The Great Debate

Is Mitt Romney the last true believer in austerity?

May 24, 2012

There is something oddly retro about Mitt Romney. He appears to have sprung from a nostalgic fifties “Hairspray” world where women sported beehives and cars had fins. Nor has his economic thinking kept up with the times. Although he backed Obama’s $787 billion-dollar Keynesian stimulus, as soon as the borrowers’ remorse that sparked the Tea Party took hold, he turned on a dime and embraced austerity and paying off the national debt.

The gay-rights cause Obama can actually do something about

May 9, 2012

On Wednesday, President Obama declared his evolution complete. In an interview with ABC News he said: “At a certain point I’ve just concluded that for me personally it is important for me to go ahead and affirm that I think same-sex couples should be able to get married.”

The real reason Romney is struggling with women voters

May 9, 2012

Back in February, things started to look dire for the Romney campaign’s ability to attract female voters. Every day brought another story about Republican attacks on reproductive rights: attacks on insurance coverage for contraception, transvaginal probes, all-male panels called in Congress to discuss contraception, attacks on Planned Parenthood’s funding, and the candidate himself increasingly afraid to say a positive word about contraception when asked directly in the debates. A gender gap opened up between the candidates in the polls, with Obama outpacing Romney with women by 19 points. The Romney campaign responded by trying to change the subject, to jobs and the economy. But if Romney wants to close the gender gap, he should rethink that strategy. After all, the polling data suggests that his stance on economic issues – specifically the size of the safety net and amount of economic support the government provides to citizens – is what’s really hurting him with female voters.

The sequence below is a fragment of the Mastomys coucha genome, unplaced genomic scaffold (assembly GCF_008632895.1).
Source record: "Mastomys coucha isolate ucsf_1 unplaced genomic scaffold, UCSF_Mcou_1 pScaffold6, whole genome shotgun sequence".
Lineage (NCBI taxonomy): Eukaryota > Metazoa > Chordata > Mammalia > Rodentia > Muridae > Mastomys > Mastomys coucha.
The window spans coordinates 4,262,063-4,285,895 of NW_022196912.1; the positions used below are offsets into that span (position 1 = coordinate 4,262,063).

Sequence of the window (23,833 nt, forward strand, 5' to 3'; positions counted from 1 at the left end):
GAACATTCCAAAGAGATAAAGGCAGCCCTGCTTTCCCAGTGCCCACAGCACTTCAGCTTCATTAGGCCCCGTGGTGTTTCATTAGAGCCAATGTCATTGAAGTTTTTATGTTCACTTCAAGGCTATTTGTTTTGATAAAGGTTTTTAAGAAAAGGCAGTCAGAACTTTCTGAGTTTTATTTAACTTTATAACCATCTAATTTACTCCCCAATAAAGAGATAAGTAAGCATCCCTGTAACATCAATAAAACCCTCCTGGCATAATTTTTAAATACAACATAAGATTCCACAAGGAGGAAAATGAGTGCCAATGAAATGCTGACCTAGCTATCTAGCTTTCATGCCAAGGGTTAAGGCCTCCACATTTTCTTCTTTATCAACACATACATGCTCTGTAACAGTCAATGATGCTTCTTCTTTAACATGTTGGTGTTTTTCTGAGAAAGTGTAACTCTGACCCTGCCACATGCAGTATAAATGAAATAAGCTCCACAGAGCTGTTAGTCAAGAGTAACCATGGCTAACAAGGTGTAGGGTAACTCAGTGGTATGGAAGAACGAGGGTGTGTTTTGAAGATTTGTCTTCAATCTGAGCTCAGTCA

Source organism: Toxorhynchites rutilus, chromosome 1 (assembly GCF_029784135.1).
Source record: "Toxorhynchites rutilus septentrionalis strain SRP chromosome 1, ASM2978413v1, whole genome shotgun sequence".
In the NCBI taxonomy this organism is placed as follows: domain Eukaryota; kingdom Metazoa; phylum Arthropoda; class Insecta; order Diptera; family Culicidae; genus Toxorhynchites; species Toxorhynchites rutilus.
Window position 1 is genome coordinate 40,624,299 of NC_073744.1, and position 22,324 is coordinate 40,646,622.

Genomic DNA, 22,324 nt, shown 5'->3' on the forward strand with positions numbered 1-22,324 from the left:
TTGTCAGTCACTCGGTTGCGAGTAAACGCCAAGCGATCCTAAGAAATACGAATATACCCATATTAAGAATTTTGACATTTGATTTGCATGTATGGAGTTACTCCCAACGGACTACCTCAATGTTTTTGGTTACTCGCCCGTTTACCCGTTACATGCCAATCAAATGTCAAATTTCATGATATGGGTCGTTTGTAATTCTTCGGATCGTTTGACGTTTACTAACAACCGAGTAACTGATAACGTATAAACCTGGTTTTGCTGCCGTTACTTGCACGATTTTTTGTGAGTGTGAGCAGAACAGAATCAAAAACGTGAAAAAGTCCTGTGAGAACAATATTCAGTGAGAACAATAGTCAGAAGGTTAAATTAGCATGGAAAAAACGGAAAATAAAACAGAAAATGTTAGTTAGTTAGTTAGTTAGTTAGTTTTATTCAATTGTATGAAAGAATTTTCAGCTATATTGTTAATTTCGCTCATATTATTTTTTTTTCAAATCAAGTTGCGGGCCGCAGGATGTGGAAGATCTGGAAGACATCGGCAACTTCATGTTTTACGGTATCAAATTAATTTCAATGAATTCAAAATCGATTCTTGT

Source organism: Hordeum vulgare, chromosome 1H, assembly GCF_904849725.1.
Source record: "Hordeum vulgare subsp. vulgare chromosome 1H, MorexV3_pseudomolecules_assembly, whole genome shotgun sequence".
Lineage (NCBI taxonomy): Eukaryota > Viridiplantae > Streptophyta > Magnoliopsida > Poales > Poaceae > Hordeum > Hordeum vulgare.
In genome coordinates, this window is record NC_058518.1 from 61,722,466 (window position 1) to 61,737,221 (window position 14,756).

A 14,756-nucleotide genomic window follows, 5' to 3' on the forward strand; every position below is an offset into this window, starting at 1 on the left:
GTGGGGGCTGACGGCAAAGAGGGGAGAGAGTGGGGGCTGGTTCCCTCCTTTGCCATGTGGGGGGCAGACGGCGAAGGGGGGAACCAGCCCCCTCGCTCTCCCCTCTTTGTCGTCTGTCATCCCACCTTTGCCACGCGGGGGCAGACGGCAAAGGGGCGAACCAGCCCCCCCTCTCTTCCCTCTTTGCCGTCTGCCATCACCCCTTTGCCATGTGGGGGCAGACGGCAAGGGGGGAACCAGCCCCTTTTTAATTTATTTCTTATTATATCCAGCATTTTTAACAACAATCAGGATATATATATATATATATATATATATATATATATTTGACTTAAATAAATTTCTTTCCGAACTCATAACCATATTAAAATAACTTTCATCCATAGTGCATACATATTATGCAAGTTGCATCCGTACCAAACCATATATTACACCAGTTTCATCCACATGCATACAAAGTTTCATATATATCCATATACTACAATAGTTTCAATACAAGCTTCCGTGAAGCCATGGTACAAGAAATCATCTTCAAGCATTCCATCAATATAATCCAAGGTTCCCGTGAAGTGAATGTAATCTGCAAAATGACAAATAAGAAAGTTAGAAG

Romney should be proud of Massachusetts health law

April 12, 2012

It’s been six years since Mitt Romney signed the Massachusetts healthcare reform law. That law was a framework for change, a values statement about what we believe in Massachusetts: that health is a public good and that everyone deserves access to affordable, high-quality healthcare.

How Ron Paul may have won — and lost — Maine

February 16, 2012

Washington County, Maine, is the easternmost point in the continental United States. This region of rocky shores and pinetree forests is populated by proudly independent — and defiant — citizens.

What is American exceptionalism?

January 23, 2012

Newt Gingrich and Mitt Romney, although they spend a lot of time these days at one another’s throat, appeared on the night of the South Carolina primary to agree on at least one thing: Each believes in “American exceptionalism,” and, they say, Barack Obama does not. Gingrich has already devoted an entire book to the topic, and in an interview with my colleague David Rohde, a top foreign policy adviser to Romney made it clear that American exceptionalism is a theme that Romney intends to stress throughout the campaign.

The GOP’s hunt for Latino voters

January 18, 2012

Jon Huntsman suspended more than just his campaign this week. He also put an end to any hope the GOP had of making strides in the Latino community.

from David Rohde:

Yes, we’re creating jobs, but how’s the pay?

January 5, 2012

Update: The December job numbers released this morning continued the same trend described in yesterday’s column. Of the 200,000 new jobs created last month, 78,000 – or nearly 40 percent -- were in transportation, warehousing and retail, sectors known for low pay and seasonal hiring. In a far more positive sign, manufacturing gained 23,000 workers in December after four months of little change. A vast expansion of that trend would benefit the middle class tremendously.

Gingrich’s anger management

December 15, 2011

By Michael A. Cohen

The views expressed are his own.

WINDHAM, N.H.—Newt Gingrich is flying high these days – on top of national Republican polls and currently leading in three of the first four Republican primary and caucus states. He hasn’t been this relevant in American politics since Bill Clinton sat in the White House and Titanic was the biggest movie in America. But while the new Newt is clearly enjoying himself, seeing him on the campaign trail brings back familiar glimpses of the old Newt, defined far more by his acid tongue than he was by his policy acumen.